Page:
Arrest Warrant Guide

New Mexico Arrest Warrants

The laws of New Mexico state that an arrest warrant directs law enforcement officers to arrest an individual and then bring him or her to the court. While at the court the individual will be questioned about charges and criminal actions.

How Arrest Warrants are Issued
All arrest warrants are issued through a magistrate or a judge, though the district attorney or a police officer may request a warrant of arrest be issued. In these cases, in order for an issuance, the district attorney or officer must present probable cause that the individual was involved in illegal actions.

If cause is insufficient the judge or magistrate may decline to issue a warrant. Probable cause can be shown through an affidavit or an indictment.

Search warrants are also issued through the court and allow the police to search a certain residence for a certain piece of evidence. If found the warrant allows the evidence to be taken into custody. Warrants are only issued, like arrest warrants, when there is probable cause that evidence will be found.

Upon searching with a warrant if another form of evidence is found in plain sight, the piece of evidence can be obtained without a warrant. This is also the case in searching motor vehicles, incident to arrest searches, exigent circumstances, and common consent. If while searching a piece of evidence is not in plain sight and not listed in the search warrant, the evidence cannot legally be taken into custody.

Bench Warrants
When law enforcement officers attempt to apprehend an individual, they are required by New Mexico law to first knock and announce their presence. This is necessary in bench warrant cases. Bench warrants are a specific form of arrest warrants that include an individual being named and arrested. Bench warrants are issued when an individual on bail is absent from his or her court date.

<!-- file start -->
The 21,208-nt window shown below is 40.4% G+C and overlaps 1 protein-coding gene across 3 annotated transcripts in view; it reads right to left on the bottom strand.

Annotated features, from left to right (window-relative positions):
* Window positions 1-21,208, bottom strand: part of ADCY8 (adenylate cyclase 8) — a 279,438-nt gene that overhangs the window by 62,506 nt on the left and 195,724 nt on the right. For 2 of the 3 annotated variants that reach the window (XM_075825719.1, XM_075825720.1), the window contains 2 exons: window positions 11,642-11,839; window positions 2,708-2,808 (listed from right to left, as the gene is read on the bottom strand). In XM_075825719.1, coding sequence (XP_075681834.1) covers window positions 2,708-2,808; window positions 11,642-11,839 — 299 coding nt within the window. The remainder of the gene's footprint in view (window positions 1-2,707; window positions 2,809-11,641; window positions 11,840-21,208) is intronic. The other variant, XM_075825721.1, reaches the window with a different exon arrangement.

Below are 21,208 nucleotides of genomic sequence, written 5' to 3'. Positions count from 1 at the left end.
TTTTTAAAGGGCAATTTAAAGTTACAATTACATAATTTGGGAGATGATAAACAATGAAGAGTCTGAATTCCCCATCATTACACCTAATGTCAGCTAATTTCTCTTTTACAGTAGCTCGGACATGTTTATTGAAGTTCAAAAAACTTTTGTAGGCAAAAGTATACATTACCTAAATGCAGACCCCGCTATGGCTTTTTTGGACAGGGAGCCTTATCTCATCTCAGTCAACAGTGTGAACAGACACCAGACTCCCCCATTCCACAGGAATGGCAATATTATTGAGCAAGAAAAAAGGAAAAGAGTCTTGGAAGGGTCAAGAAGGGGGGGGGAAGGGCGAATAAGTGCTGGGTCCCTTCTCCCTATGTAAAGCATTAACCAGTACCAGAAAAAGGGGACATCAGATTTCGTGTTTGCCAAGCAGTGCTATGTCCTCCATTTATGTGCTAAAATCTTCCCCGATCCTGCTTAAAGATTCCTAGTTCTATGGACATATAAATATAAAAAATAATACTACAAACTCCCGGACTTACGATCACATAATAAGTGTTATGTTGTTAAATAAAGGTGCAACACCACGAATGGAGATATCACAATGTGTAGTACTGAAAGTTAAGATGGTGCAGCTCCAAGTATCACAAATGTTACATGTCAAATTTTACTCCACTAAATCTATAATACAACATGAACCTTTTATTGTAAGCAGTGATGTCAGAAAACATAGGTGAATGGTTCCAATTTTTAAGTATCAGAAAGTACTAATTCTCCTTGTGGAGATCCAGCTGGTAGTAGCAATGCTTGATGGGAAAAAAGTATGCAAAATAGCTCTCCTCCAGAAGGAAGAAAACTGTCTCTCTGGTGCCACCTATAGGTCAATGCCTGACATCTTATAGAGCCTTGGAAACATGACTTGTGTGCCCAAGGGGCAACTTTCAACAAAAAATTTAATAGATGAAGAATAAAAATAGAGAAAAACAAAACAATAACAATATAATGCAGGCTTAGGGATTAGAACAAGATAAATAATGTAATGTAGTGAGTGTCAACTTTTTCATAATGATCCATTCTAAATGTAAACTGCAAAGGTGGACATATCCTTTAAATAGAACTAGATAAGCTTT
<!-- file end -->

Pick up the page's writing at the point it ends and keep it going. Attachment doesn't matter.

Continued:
By law the presiding judge may issue a warrant. Bench warrants are more serious than normal arrest warrants because the individual has previously been arrested and is now evading the police. When an individual is apprehended on a bench warrant he or she will often have increased charges and have his or her bond forfeited. Bench warrants in New Mexico can also be issued if an individual does not follow an order of the court.

Most often an individual can be arrested at anytime when he or she has a warrant of arrest. When the individual is a fugitive of the state he or she cannot have a bench warrant served against him or her. After an arrest and prior to relocating to a law enforcement agency, an individual will be read the Miranda Rights as required by the Fourth Amendment to the United States' Constitution.

Internet Searching
Some individuals may have a warrant for their arrest without knowing. This possible in identity theft cases. Luckily the Internet allows common citizens to search for outstanding arrest and bench warrants. New Mexico has specific sites and web pages that allow individuals to search by city or county. Criminal defense attorneys also may allow searching options.